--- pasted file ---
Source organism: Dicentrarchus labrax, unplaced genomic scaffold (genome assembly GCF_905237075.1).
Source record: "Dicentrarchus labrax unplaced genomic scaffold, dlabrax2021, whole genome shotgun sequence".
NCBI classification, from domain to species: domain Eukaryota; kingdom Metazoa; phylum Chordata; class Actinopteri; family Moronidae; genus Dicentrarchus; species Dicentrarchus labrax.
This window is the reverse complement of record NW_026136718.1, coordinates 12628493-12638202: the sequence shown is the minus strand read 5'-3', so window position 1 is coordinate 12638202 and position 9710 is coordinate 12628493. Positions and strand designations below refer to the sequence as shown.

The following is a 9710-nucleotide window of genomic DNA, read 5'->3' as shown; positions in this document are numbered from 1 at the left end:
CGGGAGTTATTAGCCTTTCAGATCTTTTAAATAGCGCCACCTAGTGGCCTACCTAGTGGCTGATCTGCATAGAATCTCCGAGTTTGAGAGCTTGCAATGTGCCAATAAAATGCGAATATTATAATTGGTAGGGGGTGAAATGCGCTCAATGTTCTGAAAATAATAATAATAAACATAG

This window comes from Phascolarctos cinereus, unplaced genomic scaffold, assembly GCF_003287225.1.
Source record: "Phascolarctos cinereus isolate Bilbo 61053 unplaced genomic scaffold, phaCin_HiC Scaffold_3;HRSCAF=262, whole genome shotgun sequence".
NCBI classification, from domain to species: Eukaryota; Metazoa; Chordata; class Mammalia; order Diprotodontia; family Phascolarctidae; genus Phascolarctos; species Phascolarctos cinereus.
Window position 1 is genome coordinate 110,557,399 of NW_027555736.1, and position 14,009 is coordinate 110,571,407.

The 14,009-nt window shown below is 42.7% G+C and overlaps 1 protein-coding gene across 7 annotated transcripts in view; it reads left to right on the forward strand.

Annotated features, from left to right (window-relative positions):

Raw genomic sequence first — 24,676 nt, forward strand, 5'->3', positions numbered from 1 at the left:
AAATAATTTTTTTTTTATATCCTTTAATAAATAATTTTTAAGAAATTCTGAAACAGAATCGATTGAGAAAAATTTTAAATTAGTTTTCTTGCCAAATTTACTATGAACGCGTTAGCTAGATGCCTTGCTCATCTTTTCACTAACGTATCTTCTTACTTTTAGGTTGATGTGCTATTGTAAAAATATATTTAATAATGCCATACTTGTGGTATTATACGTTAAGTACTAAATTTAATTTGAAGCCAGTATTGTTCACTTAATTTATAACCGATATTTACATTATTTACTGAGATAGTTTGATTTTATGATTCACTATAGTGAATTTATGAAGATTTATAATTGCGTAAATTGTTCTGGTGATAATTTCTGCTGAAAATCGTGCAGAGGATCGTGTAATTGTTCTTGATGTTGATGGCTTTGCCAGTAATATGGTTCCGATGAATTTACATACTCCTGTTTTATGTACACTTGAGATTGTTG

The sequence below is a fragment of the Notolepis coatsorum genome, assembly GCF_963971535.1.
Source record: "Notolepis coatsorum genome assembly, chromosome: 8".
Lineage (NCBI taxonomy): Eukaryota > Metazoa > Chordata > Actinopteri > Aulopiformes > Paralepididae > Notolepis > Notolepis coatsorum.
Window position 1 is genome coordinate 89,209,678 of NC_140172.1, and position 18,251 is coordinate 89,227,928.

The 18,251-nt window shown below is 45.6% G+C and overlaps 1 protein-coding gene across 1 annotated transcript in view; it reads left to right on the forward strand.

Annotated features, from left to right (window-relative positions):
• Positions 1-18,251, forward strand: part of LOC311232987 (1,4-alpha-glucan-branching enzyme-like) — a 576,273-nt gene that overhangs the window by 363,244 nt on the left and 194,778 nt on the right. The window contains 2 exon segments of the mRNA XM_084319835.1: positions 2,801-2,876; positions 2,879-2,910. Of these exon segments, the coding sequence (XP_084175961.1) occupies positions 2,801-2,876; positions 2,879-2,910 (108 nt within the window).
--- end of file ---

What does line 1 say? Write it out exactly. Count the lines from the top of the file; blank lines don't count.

Source organism: Dicentrarchus labrax, unplaced genomic scaffold (genome assembly GCF_905237075.1).